Three simple reasons why I vote in elections
SpunOut.ie volunteer Evelyn wants to encourage all young people who are eligible to vote to have their say
Written by Evelyn Coffin
Voices - Opinion
Young people share their point of view.
I like voting. I like thinking about it. I like doing it. I especially like the idea of it – the idea that I, myself, can say something that will definitely be heard, and that could change the world (or even just my street, or my city). I know that some people may not think voting can have that impact, and you don’t have to agree with me there, but I believe voting is important for other reasons too. Here are three reasons why I vote, and why I encourage everyone, especially young people, to do the same.
#1 Voting is a privilege
I don’t think there’s a way to make this one sound any less stuffy, but I really do believe in the principle of it. There have been a lot of seriously badass women throughout history who weren’t allowed to vote, and I vote in honour of them. There were generations of people who weren’t allowed to vote, and fought for it, and I vote in honour of them. There are people all over the world today who are denied this right, and I vote in honour of them too. As a woman, as a citizen, and as a person, I believe in voting as a hard-won way of speaking up, and I feel lucky to be able to do so.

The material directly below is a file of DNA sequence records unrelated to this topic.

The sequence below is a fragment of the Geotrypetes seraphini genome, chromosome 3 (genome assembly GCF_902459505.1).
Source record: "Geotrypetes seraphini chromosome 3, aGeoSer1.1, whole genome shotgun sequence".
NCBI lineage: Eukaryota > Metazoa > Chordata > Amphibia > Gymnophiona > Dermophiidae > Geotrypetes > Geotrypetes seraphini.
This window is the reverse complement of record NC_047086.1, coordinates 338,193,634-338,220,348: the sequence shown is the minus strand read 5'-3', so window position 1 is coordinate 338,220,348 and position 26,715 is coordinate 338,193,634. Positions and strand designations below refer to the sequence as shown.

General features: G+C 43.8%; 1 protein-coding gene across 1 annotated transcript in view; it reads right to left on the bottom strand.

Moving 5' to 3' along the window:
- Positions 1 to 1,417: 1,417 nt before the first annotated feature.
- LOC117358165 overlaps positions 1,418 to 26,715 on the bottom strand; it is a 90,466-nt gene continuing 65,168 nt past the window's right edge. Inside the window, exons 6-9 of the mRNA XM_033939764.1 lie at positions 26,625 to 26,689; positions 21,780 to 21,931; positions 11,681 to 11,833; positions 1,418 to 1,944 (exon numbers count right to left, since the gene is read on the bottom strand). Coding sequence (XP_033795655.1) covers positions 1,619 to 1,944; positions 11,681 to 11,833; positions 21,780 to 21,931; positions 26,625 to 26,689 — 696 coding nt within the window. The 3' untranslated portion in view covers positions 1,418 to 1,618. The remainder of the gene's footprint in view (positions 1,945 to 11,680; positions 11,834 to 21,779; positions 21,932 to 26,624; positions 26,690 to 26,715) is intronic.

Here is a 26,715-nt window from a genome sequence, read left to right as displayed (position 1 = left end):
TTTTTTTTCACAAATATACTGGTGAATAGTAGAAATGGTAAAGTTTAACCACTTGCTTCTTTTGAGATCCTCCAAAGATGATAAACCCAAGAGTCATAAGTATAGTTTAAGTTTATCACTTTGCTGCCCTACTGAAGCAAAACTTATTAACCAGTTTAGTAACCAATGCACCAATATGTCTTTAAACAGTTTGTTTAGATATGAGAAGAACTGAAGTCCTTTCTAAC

#2 Voting shows you think
Elections are an opportunity to think about the people and society around you. Lots of people stop actively learning when they finish school or college, but elections are an opportunity to keep learning about things, to stay curious, and to stay in the loop. Oftentimes, elections bring up important issues that we may be uncomfortable talking about normally, and help to start a national discussions. I think talking about the things that make us uncomfortable will always, always result in progress. And I like progress.
#3 Voting shows you care
Every time you vote it’s like writing a love letter to yourself, to your neighbours, to your classmates, to the people and places you care about. By voting, you’re making a promise that you want to take care of them as well as yourself, not only in the present but in the future too. Your vote directly influences who’s going to look after you and what you care about. You should have a say in who’s going to be taking care of your housing, your local park, or your future kid’s school.
I think it’s important to care fiercely about things, and to tell people when you do. Voting, for me, is a good way of telling people what I care about. So, I encourage everyone to do some research, see who cares about what you care about, or thinks about what you think about, and cast your vote.